Although iTunes uses its own MP3 encoder, not LAME, you can run the LAME MP3 encoder inside iTunes on Mac by following the instructions half way down this page. Encoding to MP3 in iTunes using this LAME plug-in will also allow you to use variable bit rate, joint stereo and other encoding options.


GNU/Linux/Unix instructions

Obtaining LAME

Most Linux distributions have some sort of package manager that fetches software packages from the Internet in .deb or .rpm format, and installs them for you. Open that package manager, search for LAME, and install it if it is not already installed. There are detailed instructions below for installing LAME by using the Synaptic package manager on Ubuntu or Debian systems.

Obtaining LAME using Synaptic

These are detailed steps for Ubuntu 9.04 Jaunty, but should be the same for all other Debian-based distributions of Linux.

  1. Open the “Synaptic” software-package manager.
    • In GNOME (the default desktop environment for Ubuntu and many other systems), you can find it by clicking on the “System” menu at the top of the screen, and then choosing “Administration”.
    • In KDE (the desktop environment for Kubuntu and many other systems), there will be a similar menu accessible from the bottom-left of the screen.
    • In all desktop environments, you can open up a command-line terminal and type “gksu synaptic” or “sudo synaptic”.
  2. Enter your Ubuntu user password when asked for it.
  3. In the Synaptic window, choose “Settings”, then “Repositories”.
  4. In the "Ubuntu Software" tab, check the box for Software restricted by legal or copyright issues (“multiverse”), and then the Close button
  5. Back in the main Synaptic Window, type “lame” in the "Quick search" box
  6. The search results will show the packages “lame” and “libmp3lame0” at the top of the list. Mark both for installation (by double-clicking).
  7. Click the "Apply" button, and on “OK” to any warnings that come up.
  8. The LAME software will automatically download and install. Close the Synaptic window when it has finished.

Obtaining LAME using APT on the command line

Behind the scenes, Synaptic uses a program called APT. You can directly use APT to install LAME. First, open up a program such as xterm, GNOME-Terminal or Konsole, that gives you access to the command line.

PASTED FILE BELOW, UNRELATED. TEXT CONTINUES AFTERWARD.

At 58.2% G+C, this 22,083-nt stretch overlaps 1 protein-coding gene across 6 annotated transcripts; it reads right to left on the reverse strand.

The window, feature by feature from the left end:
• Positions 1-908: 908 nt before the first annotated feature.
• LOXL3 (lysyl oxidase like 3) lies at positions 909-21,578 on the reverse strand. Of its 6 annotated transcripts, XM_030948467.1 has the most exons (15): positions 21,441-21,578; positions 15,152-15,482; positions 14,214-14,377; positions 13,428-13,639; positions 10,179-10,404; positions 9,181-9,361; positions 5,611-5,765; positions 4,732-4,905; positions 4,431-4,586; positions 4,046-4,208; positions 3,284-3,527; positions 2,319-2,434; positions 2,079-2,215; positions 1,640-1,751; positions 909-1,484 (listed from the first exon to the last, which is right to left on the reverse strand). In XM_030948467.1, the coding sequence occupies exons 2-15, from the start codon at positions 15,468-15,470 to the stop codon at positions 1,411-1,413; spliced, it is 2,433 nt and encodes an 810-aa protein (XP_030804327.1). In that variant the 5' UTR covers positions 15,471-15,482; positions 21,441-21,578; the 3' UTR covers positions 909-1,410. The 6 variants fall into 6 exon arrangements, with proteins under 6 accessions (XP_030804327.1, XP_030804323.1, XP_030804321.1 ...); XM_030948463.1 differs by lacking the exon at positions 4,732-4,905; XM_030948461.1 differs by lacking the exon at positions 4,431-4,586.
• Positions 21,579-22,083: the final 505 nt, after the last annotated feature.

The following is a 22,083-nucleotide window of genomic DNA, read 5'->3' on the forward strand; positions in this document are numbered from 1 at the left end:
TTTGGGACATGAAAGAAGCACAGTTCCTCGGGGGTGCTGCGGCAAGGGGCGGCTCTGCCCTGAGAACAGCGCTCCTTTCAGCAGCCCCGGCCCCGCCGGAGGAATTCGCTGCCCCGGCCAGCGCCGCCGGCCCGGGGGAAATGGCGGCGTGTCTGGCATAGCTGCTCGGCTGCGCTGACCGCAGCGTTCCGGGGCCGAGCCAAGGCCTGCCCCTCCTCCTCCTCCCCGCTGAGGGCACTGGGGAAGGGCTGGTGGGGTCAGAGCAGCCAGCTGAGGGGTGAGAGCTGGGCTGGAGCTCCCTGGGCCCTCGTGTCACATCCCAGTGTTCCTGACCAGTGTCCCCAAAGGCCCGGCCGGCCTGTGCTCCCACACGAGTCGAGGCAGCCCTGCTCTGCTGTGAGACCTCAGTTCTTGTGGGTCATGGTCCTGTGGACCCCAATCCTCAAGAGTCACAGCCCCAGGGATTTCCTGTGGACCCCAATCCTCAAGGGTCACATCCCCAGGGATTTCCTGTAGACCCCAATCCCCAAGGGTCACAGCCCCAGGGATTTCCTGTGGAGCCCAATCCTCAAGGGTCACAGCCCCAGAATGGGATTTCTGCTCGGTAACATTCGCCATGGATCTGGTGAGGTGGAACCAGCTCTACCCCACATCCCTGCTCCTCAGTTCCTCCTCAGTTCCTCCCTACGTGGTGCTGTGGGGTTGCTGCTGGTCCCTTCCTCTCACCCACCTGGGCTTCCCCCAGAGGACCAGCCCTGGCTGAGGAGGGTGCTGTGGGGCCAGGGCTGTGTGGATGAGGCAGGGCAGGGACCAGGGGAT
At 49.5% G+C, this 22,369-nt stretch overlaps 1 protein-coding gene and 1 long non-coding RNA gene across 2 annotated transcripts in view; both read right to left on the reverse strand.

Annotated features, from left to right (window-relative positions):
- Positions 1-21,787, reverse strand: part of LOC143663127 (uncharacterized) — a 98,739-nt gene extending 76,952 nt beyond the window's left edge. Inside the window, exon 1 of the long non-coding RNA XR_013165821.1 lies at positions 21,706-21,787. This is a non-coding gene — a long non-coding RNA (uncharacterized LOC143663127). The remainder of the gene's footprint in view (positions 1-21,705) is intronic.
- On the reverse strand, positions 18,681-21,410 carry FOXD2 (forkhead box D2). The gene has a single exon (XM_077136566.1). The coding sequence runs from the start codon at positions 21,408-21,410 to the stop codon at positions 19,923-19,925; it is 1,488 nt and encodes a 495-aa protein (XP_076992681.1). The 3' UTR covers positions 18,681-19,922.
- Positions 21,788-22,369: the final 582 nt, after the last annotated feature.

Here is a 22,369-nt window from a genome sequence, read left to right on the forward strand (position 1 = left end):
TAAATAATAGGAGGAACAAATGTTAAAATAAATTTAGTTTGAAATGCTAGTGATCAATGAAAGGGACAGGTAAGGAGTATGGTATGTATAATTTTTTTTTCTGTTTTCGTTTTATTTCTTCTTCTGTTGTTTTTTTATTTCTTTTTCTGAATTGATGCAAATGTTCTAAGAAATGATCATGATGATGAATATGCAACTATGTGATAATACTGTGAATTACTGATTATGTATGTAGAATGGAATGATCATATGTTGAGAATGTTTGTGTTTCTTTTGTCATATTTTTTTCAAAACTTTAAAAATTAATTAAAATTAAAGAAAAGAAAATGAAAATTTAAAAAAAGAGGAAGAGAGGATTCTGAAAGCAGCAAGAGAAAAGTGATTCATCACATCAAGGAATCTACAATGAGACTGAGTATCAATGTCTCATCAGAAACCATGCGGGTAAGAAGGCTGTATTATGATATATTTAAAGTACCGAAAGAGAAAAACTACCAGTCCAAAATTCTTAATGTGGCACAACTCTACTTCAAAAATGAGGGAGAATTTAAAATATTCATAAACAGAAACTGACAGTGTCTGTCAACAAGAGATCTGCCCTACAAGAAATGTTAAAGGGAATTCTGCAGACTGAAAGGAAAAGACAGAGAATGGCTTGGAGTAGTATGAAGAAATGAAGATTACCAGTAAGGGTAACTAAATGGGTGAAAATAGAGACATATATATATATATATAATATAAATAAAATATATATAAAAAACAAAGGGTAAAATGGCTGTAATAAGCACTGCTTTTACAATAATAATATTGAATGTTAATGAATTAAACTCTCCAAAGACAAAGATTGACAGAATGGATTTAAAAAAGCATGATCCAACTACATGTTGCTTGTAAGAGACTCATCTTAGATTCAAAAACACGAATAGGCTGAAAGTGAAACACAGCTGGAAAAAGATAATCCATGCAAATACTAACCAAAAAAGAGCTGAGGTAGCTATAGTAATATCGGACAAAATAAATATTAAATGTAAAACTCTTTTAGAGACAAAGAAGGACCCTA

Assuming that LAME is available in one of the repositories listed in /etc/apt/sources.list, you can install LAME with the following command:

sudo apt-get install lame libmp3lame0

You will be asked for your user password. LAME will then download and install.

Some Linux systems do not use sudo. In that case, enter these three commands:

su
apt-get install lame libmp3lame0
exit

You will be asked for your root password.

DEBIAN Linux: LAME and "libmp3lame0"

  1. If you cannot find "libmp3lame0" in the repositories you need to add "debian-multimedia" to your "sources.list".
  2. Follow the instructions found here: http://debian-multimedia.org/ - choose a mirror if you wish.
  3. Remember: editing your sources.list requires ROOT privileges "sudo {your_text_editor} /etc/apt/sources.list" - make a backup!
  4. Once done you can use "Synaptic" or "apt-get" to install "lame" and "libmp3lame0".

LAME from source

If there isn't a LAME package for your distribution, go to the LAME Project home page and download the latest source code. Compile it as a shared object. When Audacity prompts you for it, it will be at /usr/local/lib/libmp3lame.so.

This is for advanced users. Newer users are advised to look for a LAME package for their distribution.

Setting Audacity up to use LAME

  1. Open Audacity and in the Edit > Preferences window click “Libraries" (this may be called "File Formats”, "Audio Files" or "Import / Export" in legacy versions of Audacity).
  2. In the "MP3 Export Library" section, click "Locate" then "Browse" and navigate to the location of the libmp3lame.so (shared object) file
  3. The file name should have a dot and a zero on the end: e.g. /usr/lib/libmp3lame.so.0 *
  4. Click "OK" on any warnings then close the Preferences window.
  5. When you export an MP3 file, click on "Options" in the export window in order to choose what bit rate (MP3 quality) you want.

Using LAME without Audacity

There is more to LAME than just a plug-in for Audacity. You can also just use it on the command line to encode files.

Open up a terminal, and use the cd command to navigate to a directory containing a .wav audio file. Try the following command:

lame *.wav

Replace “*” with the name of the file, or just leave it as “*” if you want to convert all .wav files in that directory.

For more help with this, type “lame --help” or “man lame”. This is also a way of checking whether lame is installed on your machine.